The safety and economic impact of unintentional ignition of explosive mixtures is something that should

never be underestimated when processing, storing, generating or transporting combustible liquids, gases or

dusts. Where hazardous atmospheres can exist, electricity should be a primary concern of every engineer and

system designer. Hazardous atmospheres can exist not only in the more common surroundings of industrial,

chemical, and environmental facilities, but also in many less obvious environs where dust is present, where gas

can accumulate, and where combustible gas-forming reactions occur. To minimize risks in such areas, it is

necessary to design specific hazard-reducing electrical systems. Most electrical equipment is built to specific

standards aimed to reduce the incidence of fires and human casualties. The majority of such incidents can be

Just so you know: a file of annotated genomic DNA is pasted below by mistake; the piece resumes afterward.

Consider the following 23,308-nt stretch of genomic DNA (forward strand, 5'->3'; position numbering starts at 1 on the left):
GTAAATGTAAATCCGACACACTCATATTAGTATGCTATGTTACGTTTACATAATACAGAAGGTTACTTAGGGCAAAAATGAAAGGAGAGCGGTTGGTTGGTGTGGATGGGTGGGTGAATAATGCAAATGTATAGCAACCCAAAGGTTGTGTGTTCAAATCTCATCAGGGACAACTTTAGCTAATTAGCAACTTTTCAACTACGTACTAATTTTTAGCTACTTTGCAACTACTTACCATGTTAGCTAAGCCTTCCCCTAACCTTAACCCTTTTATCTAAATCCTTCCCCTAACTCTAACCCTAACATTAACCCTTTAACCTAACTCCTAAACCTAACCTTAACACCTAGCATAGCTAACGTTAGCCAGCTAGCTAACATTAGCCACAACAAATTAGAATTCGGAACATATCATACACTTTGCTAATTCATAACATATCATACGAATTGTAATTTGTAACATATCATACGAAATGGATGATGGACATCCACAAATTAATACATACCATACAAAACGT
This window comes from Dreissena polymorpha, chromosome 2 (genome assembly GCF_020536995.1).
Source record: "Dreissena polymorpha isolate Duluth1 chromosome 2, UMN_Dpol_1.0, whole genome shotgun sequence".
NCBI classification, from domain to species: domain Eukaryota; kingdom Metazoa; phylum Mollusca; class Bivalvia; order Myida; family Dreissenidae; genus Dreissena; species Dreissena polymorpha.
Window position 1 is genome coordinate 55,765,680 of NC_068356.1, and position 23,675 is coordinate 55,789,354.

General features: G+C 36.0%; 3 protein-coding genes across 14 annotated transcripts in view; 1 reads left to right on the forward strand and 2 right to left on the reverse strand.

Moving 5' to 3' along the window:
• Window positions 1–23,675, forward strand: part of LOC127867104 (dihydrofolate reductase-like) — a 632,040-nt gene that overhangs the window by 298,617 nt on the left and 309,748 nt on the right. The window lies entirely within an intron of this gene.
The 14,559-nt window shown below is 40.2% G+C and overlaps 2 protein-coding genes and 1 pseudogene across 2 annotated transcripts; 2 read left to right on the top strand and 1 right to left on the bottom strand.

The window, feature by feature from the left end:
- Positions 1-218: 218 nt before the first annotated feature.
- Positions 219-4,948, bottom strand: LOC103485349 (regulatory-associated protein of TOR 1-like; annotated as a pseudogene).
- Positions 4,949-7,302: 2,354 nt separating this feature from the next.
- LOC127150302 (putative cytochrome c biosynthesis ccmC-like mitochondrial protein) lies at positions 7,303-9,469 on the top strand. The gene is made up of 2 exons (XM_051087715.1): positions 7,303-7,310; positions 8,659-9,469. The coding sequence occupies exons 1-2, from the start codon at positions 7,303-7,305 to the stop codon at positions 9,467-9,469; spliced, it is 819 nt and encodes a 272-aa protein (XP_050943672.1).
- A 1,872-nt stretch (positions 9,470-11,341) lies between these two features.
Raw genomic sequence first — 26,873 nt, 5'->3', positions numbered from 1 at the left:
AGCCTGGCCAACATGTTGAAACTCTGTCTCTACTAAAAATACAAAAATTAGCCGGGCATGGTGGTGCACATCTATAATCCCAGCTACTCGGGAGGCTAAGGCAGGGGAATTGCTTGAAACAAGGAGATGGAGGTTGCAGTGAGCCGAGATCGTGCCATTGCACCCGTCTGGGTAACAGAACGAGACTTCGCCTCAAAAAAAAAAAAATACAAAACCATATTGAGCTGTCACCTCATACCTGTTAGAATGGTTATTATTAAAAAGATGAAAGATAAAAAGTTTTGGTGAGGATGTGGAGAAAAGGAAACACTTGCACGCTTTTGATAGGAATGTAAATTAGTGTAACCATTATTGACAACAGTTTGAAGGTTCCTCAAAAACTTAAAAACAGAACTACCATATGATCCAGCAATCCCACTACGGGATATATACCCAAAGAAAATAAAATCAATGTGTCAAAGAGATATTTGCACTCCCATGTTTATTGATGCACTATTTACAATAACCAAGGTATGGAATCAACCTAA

attributed to poor or defective installations, improper use of approved equipment, deteriorated equipment,

and accidental applications. In combination with an explosive atmosphere, these factors can result in

extremely dangerous conditions. Designing an electrical system for a hazardous location requires careful

planning, research, engineering, and ingenuity in using proper protection techniques to develop better

applications and classifications that reduce hazards.